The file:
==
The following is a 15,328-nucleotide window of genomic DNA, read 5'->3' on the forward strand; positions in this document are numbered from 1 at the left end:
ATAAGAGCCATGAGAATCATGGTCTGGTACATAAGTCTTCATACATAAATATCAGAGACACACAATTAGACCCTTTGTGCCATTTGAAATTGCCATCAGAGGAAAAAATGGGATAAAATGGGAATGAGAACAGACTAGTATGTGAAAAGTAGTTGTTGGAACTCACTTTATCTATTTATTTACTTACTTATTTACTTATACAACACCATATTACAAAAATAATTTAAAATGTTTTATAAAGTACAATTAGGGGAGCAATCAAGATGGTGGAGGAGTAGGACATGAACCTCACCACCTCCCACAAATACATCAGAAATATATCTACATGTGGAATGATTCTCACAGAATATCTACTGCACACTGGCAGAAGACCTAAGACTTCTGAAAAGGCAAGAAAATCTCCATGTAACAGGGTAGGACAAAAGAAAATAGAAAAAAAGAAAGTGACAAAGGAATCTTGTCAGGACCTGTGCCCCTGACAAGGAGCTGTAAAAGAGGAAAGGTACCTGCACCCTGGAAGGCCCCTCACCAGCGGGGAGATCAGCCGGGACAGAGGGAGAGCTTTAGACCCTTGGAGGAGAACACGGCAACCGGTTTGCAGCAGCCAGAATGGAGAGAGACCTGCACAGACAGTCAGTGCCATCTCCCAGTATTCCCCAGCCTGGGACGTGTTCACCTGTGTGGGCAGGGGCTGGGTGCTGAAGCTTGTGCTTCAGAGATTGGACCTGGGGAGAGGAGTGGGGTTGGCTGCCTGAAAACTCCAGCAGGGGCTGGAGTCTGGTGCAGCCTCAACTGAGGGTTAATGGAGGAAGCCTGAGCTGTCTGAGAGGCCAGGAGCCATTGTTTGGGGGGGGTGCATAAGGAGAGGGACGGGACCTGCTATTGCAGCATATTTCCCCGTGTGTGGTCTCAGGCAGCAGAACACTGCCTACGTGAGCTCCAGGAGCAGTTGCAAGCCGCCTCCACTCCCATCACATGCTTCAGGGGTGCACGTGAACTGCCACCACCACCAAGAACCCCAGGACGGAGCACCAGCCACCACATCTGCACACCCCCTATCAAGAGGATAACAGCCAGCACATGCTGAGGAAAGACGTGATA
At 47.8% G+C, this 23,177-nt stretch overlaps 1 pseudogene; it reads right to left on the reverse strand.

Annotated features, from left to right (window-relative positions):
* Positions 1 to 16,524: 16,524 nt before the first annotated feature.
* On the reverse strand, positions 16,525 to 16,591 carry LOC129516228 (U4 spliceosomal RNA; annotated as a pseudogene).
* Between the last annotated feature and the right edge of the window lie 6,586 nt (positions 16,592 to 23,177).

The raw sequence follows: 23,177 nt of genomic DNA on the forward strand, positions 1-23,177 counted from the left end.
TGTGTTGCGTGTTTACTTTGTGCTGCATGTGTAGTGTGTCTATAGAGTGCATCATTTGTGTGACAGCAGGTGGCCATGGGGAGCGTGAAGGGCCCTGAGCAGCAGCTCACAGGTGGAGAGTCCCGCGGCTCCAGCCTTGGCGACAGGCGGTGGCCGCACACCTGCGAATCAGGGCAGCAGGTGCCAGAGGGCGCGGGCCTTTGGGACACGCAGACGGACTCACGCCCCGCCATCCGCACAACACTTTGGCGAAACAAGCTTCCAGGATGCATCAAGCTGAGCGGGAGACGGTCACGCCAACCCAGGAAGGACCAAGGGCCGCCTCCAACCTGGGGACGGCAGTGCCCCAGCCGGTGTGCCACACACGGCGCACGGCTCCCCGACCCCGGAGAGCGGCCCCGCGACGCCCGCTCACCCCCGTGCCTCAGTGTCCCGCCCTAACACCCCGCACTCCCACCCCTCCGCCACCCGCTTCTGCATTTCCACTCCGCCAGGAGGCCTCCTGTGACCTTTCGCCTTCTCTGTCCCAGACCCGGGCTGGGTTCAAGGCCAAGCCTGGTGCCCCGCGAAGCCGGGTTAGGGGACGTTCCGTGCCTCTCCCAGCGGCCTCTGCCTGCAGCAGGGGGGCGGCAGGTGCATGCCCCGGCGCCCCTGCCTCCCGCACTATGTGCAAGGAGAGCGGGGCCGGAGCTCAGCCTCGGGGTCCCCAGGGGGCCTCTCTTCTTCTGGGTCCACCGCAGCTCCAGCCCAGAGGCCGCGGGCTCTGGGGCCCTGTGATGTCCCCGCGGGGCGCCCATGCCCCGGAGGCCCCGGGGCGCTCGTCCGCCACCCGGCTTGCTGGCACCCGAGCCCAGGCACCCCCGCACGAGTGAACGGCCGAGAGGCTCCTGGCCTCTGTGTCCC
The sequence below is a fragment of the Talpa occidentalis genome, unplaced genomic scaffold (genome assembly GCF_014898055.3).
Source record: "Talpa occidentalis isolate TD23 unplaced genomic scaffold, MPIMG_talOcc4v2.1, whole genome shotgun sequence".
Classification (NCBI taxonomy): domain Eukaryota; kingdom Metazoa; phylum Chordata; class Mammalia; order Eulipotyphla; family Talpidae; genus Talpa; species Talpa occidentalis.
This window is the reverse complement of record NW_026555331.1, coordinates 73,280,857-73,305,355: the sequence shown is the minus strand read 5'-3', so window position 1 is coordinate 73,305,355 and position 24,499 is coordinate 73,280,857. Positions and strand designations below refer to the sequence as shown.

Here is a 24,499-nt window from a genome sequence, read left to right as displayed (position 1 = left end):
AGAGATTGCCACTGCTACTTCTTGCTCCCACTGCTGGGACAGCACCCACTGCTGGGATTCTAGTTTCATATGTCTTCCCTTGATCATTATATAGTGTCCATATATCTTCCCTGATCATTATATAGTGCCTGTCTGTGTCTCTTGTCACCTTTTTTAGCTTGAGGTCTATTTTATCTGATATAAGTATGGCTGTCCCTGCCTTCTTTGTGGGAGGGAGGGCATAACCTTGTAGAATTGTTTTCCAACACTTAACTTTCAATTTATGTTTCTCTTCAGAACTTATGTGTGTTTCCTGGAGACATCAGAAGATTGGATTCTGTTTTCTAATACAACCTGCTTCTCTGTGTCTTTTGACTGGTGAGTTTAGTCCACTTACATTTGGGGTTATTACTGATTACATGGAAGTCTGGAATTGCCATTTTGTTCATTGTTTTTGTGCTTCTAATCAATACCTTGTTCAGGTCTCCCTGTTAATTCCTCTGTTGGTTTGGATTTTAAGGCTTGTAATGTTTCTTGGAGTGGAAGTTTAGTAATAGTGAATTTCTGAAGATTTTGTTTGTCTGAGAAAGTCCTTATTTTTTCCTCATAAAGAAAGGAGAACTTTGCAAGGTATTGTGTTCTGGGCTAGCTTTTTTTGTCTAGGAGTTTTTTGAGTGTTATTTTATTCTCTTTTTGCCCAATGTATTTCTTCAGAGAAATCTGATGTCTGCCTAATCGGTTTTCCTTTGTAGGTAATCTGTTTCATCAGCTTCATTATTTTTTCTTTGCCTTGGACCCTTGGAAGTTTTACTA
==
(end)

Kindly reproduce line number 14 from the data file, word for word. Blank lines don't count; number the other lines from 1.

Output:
Here is a 24,499-nt window from a genome sequence, read left to right as displayed (position 1 = left end):